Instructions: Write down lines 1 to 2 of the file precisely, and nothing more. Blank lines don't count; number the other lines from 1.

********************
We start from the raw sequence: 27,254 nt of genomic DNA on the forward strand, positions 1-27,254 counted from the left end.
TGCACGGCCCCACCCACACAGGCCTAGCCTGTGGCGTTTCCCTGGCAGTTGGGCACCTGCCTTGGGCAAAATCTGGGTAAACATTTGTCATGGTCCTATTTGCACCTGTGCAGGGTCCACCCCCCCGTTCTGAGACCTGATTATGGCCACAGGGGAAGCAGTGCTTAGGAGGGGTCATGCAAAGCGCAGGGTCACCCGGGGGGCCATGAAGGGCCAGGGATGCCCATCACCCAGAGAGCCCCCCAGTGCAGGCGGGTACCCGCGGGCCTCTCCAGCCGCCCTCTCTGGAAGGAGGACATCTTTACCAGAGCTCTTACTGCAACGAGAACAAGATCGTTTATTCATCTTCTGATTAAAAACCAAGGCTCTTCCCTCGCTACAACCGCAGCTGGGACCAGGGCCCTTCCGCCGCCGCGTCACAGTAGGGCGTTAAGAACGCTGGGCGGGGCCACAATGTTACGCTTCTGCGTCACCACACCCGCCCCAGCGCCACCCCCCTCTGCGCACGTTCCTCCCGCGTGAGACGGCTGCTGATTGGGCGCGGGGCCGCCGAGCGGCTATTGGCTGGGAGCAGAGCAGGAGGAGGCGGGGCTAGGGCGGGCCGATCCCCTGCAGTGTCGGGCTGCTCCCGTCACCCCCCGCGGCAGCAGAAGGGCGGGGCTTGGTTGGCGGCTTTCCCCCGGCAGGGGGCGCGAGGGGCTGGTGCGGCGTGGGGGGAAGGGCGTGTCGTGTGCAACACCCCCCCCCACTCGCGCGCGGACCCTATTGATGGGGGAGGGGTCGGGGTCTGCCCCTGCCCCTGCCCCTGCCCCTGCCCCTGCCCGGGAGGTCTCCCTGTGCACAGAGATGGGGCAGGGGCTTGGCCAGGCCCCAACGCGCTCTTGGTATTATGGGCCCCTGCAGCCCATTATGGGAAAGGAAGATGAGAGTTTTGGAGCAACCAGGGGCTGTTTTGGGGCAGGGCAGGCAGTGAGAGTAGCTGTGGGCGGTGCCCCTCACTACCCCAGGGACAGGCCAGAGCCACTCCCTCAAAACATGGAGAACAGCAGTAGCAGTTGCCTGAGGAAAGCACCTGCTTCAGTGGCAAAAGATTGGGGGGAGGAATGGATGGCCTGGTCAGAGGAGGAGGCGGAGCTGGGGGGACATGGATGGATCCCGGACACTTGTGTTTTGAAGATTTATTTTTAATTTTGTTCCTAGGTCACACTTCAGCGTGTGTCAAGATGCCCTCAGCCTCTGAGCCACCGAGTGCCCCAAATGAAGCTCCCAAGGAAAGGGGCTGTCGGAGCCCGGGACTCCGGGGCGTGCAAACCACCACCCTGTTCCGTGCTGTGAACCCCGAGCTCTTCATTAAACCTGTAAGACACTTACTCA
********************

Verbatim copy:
We start from the raw sequence: 27,254 nt of genomic DNA on the forward strand, positions 1-27,254 counted from the left end.
TGCACGGCCCCACCCACACAGGCCTAGCCTGTGGCGTTTCCCTGGCAGTTGGGCACCTGCCTTGGGCAAAATCTGGGTAAACATTTGTCATGGTCCTATTTGCACCTGTGCAGGGTCCACCCCCCCGTTCTGAGACCTGATTATGGCCACAGGGGAAGCAGTGCTTAGGAGGGGTCATGCAAAGCGCAGGGTCACCCGGGGGGCCATGAAGGGCCAGGGATGCCCATCACCCAGAGAGCCCCCCAGTGCAGGCGGGTACCCGCGGGCCTCTCCAGCCGCCCTCTCTGGAAGGAGGACATCTTTACCAGAGCTCTTACTGCAACGAGAACAAGATCGTTTATTCATCTTCTGATTAAAAACCAAGGCTCTTCCCTCGCTACAACCGCAGCTGGGACCAGGGCCCTTCCGCCGCCGCGTCACAGTAGGGCGTTAAGAACGCTGGGCGGGGCCACAATGTTACGCTTCTGCGTCACCACACCCGCCCCAGCGCCACCCCCCTCTGCGCACGTTCCTCCCGCGTGAGACGGCTGCTGATTGGGCGCGGGGCCGCCGAGCGGCTATTGGCTGGGAGCAGAGCAGGAGGAGGCGGGGCTAGGGCGGGCCGATCCCCTGCAGTGTCGGGCTGCTCCCGTCACCCCCCGCGGCAGCAGAAGGGCGGGGCTTGGTTGGCGGCTTTCCCCCGGCAGGGGGCGCGAGGGGCTGGTGCGGCGTGGGGGGAAGGGCGTGTCGTGTGCAACACCCCCCCCCACTCGCGCGCGGACCCTATTGATGGGGGAGGGGTCGGGGTCTGCCCCTGCCCCTGCCCCTGCCCCTGCCCCTGCCCGGGAGGTCTCCCTGTGCACAGAGATGGGGCAGGGGCTTGGCCAGGCCCCAACGCGCTCTTGGTATTATGGGCCCCTGCAGCCCATTATGGGAAAGGAAGATGAGAGTTTTGGAGCAACCAGGGGCTGTTTTGGGGCAGGGCAGGCAGTGAGAGTAGCTGTGGGCGGTGCCCCTCACTACCCCAGGGACAGGCCAGAGCCACTCCCTCAAAACATGGAGAACAGCAGTAGCAGTTGCCTGAGGAAAGCACCTGCTTCAGTGGCAAAAGATTGGGGGGAGGAATGGATGGCCTGGTCAGAGGAGGAGGCGGAGCTGGGGGGACATGGATGGATCCCGGACACTTGTGTTTTGAAGATTTATTTTTAATTTTGTTCCTAGGTCACACTTCAGCGTGTGTCAAGATGCCCTCAGCCTCTGAGCCACCGAGTGCCCCAAATGAAGCTCCCAAGGAAAGGGGCTGTCGGAGCCCGGGACTCCGGGGCGTGCAAACCACCACCCTGTTCCGTGCTGTGAACCCCGAGCTCTTCATTAAACCTGTAAGACACTTACTCA